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Tuesday, June 30th, 2015


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AIG, Lehman, and Merrill Lynch: How do they affect you?

Three of the nation’s largest financial institutions are in serious trouble. Lehman Brothers declared bankruptcy, Merrill Lynch is being absorbed by Bank of America, and AIG is trying it’s hardest not to be next on the firing line.

Lehman Brothers
On Monday morning, Lehman brothers (formerly the nation’s Number 4 Securities Firm), filed for bankruptcy, making it the largest bankruptcy in history. Even so, you may not know how this will affect you. You may not deal with Lehman Brothers, but most of our banks and pension funds do, and if not with Lehman, then with firms that traded with Lehman. This means that many banks won’t know how much they have suffered until the Lehman financial web is untangled and everything is completely figured out –which may take years. This means that the money these banks have tied up in Lehman deals may not be freed up until that’s done. And this may mean less credit. Your pension fund may be shaky, your employer may have problems (which could mean the loss of current jobs and even less new jobs), and you may have trouble getting loans, a mortgage, or credit.

AIG
If you have an insurance policy with AIG, a loan, or a mortgage, you may be scared. First, don’t give up on AIG yet. They aren’t quite down for the count. They need to raise $75 billion dollars—and quickly. To do this, they may have to sell off parts of themselves, such as their annuities unit. If your policy is sold, nothing should change. State law provides protection—the law states that if one insurance company buys the policies of another all of the terms and conditions remain the same.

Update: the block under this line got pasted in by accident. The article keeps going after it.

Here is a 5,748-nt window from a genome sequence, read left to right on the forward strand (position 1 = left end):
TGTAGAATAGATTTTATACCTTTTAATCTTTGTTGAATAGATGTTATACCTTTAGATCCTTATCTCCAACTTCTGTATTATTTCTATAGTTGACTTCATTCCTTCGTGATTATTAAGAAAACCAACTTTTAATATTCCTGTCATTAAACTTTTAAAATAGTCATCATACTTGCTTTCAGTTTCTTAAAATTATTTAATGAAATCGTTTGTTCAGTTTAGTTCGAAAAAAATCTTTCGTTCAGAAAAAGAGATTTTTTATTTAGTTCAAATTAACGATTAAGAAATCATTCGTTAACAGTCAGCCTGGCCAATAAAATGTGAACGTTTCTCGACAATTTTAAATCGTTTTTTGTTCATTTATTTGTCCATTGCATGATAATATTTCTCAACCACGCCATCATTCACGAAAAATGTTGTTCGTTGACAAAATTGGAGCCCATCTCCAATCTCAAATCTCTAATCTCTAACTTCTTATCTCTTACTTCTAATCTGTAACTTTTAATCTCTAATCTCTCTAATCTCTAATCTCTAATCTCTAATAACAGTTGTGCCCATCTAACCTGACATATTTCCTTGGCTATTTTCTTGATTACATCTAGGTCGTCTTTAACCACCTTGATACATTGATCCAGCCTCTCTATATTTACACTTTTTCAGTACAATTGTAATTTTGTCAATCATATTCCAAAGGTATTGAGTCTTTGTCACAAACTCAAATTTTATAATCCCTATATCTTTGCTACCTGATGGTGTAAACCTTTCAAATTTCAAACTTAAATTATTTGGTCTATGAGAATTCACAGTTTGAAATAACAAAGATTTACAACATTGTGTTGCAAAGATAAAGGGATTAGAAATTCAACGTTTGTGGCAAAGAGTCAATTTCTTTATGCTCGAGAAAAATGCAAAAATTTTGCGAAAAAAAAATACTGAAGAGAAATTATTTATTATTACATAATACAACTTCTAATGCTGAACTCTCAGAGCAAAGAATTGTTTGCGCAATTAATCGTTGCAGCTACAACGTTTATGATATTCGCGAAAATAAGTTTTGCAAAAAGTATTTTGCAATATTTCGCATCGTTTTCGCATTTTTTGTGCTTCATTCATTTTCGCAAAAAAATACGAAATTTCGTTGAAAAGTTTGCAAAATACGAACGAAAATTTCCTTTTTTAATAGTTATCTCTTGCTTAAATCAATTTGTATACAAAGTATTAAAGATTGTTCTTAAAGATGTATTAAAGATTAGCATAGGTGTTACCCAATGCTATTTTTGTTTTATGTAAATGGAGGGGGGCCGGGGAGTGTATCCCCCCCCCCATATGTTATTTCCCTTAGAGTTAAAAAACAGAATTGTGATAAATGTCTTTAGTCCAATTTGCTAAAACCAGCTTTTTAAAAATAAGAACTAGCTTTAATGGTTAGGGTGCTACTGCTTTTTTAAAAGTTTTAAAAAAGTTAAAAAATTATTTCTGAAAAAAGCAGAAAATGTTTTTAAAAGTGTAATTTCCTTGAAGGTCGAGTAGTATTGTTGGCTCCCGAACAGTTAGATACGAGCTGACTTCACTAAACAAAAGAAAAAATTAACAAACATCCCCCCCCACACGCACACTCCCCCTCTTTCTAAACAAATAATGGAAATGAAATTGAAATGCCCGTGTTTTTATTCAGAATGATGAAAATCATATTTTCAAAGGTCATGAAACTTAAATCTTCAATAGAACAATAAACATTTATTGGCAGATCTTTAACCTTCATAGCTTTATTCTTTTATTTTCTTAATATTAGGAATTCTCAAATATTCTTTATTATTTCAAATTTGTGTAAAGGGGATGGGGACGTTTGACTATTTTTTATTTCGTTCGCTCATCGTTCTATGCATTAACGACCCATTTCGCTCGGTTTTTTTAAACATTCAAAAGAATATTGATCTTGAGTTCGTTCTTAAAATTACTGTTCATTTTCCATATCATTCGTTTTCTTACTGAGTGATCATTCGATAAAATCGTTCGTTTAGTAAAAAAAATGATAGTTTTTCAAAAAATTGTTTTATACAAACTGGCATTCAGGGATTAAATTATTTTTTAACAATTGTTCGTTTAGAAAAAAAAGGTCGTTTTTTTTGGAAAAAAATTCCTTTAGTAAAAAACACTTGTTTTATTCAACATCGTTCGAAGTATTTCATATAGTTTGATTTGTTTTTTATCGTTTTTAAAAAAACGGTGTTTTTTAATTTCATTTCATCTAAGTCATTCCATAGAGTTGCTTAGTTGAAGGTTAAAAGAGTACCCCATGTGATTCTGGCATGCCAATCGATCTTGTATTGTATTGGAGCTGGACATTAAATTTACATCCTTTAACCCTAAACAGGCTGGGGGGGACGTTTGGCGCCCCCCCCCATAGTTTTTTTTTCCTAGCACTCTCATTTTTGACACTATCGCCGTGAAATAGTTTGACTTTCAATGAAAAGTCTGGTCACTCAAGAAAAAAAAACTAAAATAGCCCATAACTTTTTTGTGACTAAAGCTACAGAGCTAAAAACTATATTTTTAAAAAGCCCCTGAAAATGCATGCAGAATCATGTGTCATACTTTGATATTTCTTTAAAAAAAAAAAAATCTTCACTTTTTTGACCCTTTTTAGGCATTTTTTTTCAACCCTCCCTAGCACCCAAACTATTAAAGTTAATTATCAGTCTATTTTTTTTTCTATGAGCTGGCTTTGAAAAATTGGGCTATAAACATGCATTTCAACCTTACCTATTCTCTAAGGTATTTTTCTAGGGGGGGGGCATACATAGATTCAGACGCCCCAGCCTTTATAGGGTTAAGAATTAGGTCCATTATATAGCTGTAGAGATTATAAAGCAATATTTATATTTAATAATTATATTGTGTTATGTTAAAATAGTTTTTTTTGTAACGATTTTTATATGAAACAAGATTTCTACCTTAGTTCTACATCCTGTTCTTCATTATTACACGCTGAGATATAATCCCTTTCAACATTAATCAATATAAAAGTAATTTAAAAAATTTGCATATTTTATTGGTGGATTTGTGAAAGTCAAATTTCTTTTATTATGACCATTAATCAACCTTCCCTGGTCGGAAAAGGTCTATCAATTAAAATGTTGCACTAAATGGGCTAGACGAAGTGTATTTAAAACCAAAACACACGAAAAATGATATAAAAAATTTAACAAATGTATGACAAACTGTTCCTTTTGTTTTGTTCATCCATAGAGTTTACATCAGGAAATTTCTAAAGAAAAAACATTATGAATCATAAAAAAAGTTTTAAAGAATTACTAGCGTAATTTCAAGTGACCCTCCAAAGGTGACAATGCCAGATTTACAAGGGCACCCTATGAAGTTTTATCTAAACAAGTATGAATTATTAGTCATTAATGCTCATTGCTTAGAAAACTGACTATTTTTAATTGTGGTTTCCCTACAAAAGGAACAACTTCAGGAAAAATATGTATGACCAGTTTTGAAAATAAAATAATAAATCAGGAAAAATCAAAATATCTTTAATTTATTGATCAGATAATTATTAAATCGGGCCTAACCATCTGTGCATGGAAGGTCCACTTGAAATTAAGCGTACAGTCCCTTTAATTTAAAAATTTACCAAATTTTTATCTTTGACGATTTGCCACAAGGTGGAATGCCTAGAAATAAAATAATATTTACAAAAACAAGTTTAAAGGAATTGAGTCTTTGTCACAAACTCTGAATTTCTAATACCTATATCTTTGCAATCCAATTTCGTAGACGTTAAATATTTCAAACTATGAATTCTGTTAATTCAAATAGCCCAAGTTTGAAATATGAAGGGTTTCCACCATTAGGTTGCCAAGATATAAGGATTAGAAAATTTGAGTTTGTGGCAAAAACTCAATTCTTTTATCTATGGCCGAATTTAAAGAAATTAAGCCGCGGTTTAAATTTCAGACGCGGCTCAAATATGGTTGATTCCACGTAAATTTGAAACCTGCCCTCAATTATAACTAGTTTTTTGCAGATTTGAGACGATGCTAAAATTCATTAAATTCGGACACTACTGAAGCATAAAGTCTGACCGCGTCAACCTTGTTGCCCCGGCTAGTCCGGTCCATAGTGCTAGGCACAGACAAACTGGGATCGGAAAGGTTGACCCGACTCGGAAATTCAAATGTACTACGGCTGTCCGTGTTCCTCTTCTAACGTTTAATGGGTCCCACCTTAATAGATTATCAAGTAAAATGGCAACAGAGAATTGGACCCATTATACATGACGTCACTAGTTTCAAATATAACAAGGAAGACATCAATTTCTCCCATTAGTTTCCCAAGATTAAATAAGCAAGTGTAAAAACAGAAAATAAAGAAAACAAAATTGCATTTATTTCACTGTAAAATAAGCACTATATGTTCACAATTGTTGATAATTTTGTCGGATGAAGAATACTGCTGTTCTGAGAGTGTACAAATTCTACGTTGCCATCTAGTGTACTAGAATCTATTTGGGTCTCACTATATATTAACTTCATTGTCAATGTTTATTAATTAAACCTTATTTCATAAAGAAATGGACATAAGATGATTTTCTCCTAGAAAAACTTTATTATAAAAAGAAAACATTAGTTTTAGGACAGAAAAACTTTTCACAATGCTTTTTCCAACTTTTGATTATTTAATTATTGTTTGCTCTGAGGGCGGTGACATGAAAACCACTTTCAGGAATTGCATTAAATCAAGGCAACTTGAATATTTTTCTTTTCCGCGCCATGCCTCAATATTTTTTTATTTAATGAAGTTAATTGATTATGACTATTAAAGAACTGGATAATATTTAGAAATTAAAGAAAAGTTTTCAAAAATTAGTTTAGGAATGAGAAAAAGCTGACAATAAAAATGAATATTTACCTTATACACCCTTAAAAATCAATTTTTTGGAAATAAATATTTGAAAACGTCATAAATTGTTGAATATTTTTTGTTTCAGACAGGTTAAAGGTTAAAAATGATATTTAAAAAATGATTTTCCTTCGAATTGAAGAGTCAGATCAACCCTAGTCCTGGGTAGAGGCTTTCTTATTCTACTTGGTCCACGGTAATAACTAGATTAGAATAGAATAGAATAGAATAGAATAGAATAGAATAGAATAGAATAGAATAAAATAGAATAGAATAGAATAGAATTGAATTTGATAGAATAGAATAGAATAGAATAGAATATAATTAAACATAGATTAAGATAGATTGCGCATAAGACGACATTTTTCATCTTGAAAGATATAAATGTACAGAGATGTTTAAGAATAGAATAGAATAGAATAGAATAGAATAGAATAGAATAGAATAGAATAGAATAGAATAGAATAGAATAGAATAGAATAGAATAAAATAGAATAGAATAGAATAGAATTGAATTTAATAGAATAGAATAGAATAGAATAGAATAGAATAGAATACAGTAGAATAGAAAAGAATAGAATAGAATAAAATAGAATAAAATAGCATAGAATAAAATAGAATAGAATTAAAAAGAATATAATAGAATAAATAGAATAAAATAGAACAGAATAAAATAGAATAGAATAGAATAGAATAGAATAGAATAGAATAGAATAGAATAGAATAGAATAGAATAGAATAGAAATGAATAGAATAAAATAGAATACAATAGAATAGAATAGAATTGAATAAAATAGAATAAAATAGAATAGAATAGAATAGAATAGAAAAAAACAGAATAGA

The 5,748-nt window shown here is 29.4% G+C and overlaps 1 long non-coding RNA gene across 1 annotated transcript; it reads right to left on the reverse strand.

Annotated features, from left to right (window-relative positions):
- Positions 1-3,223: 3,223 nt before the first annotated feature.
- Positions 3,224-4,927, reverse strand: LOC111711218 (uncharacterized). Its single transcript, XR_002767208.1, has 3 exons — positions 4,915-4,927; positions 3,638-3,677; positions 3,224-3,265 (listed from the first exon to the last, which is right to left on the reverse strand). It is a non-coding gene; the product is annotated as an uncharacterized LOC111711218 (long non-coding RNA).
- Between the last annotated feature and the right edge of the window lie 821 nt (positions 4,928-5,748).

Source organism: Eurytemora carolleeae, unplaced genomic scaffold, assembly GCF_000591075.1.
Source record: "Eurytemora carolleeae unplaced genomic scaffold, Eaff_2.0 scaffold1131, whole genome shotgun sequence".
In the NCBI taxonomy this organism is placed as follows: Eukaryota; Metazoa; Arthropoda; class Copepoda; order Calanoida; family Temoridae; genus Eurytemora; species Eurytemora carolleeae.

If AIG does declare bankruptcy, the insurance regulators may try to move policies to other insurance companies. However, this has never been done to a company of AIG’s size. If you have a life insurance policy with AIG you may not be able to immediately cash out your policy—or you may incur a stiff penalty if you do. This is to prevent everyone from cashing out at once (similar to the way everyone took their money out of the bank during the Great Depression). 

Let’s say AIG does file for bankruptcy and has to liquidate. First, they would pay off as many claims as they can—and policyholders would be first. If AIG can’t pay it all, then the state would have to pay because they have guaranteed the funds.  It depends on which state the policy was written in, but most states have limits that they will pay in insurance benefits.

If you have property or auto insurance, the state will also cover these, and also typically have a cap. Again, it varies by state. However, these policies are short-term and therefore it’s usually easier to get other insurance companies to pick them up.

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The crumbling of a cornerstone